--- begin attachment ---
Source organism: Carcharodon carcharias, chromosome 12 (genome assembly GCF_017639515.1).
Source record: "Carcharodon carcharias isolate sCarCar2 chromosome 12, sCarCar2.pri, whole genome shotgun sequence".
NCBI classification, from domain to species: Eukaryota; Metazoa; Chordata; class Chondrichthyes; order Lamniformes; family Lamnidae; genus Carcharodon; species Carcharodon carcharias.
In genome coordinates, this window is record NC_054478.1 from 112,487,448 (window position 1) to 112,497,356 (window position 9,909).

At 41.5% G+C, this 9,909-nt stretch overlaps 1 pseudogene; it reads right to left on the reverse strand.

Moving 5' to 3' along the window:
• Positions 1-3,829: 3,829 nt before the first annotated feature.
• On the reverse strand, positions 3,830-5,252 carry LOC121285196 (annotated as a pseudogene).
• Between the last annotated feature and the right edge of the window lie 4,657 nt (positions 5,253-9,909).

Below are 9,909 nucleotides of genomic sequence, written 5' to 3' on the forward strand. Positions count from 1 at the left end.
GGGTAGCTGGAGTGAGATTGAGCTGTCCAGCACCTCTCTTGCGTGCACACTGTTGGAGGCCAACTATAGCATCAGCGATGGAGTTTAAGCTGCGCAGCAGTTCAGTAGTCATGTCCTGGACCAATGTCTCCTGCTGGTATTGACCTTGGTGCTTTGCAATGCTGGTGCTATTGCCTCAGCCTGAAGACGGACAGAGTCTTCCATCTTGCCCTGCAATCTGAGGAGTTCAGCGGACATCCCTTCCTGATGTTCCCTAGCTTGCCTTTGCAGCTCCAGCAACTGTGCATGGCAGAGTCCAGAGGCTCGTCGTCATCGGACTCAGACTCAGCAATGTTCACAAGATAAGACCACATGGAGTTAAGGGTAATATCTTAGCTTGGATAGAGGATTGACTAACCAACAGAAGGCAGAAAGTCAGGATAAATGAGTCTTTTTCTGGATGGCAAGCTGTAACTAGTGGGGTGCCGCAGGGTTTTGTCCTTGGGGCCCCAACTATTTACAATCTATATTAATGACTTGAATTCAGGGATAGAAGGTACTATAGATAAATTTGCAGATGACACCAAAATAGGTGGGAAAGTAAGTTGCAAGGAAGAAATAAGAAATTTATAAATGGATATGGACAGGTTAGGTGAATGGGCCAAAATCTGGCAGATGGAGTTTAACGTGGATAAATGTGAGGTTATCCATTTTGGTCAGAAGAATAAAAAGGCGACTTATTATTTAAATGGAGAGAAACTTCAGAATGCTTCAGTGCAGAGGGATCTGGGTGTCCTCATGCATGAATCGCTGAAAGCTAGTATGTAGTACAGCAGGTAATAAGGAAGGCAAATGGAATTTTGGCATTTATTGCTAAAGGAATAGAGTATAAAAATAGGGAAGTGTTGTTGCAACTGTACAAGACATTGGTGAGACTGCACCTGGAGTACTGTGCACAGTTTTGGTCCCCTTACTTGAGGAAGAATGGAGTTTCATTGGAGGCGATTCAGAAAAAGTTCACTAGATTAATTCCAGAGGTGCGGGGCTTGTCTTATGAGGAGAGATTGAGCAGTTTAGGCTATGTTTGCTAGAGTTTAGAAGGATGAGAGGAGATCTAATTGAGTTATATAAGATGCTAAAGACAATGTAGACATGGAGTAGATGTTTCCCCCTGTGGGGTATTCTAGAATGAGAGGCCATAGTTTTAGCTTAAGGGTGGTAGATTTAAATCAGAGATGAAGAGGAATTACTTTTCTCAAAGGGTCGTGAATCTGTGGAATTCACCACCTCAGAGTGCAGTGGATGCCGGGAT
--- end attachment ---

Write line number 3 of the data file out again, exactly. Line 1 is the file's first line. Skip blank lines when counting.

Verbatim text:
NCBI classification, from domain to species: Eukaryota; Metazoa; Chordata; class Chondrichthyes; order Lamniformes; family Lamnidae; genus Carcharodon; species Carcharodon carcharias.